While impatiently waiting for a local build of Mono to complete, I explored the new
lively.com from Google Labs (the Mono build left some unused capacity in the XP+IE part of the lab ). It was fun to take keyboard knowledge of the SL client and guess the ways to zoom, dolly, pan, orbit, and dive around one’s avatar in Lively—and of course, find everything was there with googlish care.
I read a reminder (from a review of Wagner James Au’s book on early days of Linden Labs) that an original intent of that Linden crew was to build a representational and immersive model of real world. And somewhere between rest and awakening grew a fresh recognition about OpenSim-type paraverses. They still occupy some application space not quite like, but spanning gaps in use that exist among Linden’s Agni grid, Google’s Lively, and Google Earth. A paraverse seems such a reasonable effort to pursue—for although it might seem a pedestrian app to describe, once it exists, its fidelity with real world should allow easier connections to all sorts of business, while offering all the creative possibilities that can derive from human-created worlds, like having both gravity and flying, having weather and having it the way you prefer it, and so on.
The config of a 64-bit Ubuntu 8.04 Heron system, with local builds of mono, libopenjpeg, and ODE was successfully stood up this evening. Visibility issues that needed to be overcome included my not comprehending that Ubuntu would happily configure multiple static IP with a default bridging, so that even with just one NIC wired, both would bind. Strike one for cloning Windows server hardware features (or not) in Ubuntu…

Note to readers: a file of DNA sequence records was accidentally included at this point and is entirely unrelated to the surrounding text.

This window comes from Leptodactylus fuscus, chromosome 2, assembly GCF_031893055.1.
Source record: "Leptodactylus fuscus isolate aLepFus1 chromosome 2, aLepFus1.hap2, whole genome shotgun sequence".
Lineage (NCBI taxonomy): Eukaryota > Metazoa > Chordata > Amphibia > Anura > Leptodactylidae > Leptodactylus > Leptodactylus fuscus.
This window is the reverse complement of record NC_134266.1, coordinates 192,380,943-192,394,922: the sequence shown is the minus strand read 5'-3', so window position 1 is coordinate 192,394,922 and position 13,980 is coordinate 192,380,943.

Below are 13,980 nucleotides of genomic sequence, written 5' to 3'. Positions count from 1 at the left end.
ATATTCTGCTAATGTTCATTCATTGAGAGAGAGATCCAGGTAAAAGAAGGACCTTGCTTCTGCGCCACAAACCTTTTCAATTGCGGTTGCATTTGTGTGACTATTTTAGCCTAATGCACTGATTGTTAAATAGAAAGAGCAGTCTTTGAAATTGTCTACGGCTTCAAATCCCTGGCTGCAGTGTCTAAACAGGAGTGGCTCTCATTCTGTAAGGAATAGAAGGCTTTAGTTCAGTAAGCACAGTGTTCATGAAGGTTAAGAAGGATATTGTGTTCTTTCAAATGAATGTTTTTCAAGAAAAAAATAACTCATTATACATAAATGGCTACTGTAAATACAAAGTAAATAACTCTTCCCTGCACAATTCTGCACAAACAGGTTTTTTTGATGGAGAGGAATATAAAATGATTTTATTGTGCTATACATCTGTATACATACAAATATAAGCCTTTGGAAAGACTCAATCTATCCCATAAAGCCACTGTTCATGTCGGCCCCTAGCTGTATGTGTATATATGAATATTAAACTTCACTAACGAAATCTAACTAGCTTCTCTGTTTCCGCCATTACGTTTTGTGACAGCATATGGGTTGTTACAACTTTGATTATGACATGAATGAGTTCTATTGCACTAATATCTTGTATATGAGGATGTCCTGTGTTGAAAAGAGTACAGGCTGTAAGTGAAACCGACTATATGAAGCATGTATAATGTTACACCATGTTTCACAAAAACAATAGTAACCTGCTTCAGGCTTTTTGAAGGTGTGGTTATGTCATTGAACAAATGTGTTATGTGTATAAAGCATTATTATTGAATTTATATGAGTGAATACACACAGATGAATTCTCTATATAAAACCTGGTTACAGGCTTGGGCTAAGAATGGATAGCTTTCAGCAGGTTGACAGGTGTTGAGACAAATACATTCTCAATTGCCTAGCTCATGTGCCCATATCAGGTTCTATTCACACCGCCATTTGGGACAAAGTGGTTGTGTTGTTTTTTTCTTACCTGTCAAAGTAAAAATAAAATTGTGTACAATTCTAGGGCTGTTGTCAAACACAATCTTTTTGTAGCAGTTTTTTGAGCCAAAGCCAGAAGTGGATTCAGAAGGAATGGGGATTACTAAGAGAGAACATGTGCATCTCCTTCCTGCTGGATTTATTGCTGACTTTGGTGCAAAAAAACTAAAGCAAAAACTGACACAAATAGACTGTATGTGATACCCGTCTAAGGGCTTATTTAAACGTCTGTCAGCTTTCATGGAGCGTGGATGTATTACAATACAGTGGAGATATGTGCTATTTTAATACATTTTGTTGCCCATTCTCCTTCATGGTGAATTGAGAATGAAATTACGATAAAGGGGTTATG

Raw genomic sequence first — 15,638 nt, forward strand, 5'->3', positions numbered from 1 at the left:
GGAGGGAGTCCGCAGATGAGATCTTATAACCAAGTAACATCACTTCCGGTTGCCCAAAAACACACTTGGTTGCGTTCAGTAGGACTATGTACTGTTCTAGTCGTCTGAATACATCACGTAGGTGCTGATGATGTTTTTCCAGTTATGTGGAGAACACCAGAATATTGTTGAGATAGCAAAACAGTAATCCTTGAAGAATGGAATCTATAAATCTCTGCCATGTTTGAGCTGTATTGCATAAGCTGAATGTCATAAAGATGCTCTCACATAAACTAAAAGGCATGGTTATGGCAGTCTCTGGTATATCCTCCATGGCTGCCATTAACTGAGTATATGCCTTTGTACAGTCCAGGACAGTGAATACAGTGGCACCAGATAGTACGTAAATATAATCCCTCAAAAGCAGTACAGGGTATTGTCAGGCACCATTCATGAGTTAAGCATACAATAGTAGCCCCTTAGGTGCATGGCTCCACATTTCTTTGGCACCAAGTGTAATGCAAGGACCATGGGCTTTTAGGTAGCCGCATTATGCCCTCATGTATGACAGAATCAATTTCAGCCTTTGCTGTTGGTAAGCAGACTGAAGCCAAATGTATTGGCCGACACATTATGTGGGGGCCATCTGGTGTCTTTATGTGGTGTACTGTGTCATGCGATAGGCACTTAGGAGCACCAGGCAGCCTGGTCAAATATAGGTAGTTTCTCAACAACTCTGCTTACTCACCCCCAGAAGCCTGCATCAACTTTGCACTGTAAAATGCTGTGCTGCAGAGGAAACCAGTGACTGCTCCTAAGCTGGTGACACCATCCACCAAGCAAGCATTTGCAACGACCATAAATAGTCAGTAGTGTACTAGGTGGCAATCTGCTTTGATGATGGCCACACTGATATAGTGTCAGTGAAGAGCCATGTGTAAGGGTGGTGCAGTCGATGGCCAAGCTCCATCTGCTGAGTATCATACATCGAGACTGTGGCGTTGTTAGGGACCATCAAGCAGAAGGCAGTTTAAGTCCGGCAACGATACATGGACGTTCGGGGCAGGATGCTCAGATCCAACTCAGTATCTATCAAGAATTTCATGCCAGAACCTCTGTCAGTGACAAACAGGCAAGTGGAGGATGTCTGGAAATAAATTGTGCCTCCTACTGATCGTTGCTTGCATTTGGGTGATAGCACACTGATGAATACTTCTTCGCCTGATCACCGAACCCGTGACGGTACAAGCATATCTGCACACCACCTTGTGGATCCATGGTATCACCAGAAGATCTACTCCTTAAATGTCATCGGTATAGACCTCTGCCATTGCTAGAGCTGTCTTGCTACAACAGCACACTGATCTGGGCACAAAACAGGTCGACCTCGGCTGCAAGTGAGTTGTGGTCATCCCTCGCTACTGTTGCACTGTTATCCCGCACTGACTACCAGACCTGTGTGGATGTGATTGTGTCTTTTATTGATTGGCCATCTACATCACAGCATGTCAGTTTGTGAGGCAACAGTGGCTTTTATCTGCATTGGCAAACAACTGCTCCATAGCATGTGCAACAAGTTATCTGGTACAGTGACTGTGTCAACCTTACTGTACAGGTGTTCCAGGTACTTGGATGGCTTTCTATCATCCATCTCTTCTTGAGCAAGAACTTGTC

So with only one IP address configured, and only one network cable attached, the second issue was reachable. The system’s resolution of its name did not work for region configuration and it was necessary to use the public IP (which typically is not reachable from within a NAT-ted DMZ) for the system name in the region config .xml files.
All that worked out OK, and logins were possible, and a tour of the sim worked out until the easternmost reaches were approached, and did not rez. As it turns out, a few more ports need to be opened between the OpenSim box and the outside world. As it is, a 33-region standalone was up with nearly no prims, but seamless real-world terrain tonight. With a bit more of the ongoing cooperation with network administration, all 40 regions should be ready for content building by this weekend.
The server worked beautifully with four threads on the Xeons (it boasts total 27,000 bogomips), the 40 regions with terrain start up in under 15 seconds and use all four cores. Also, with the client rezzing out to 512 meters, it is dramatic to see three regions rezzing at once, which is one more than I’ve seen on a single Core2 Duo-based system. The fourth thread seems to retain more avatar mobility while those regions rez. It’s all very nice so far!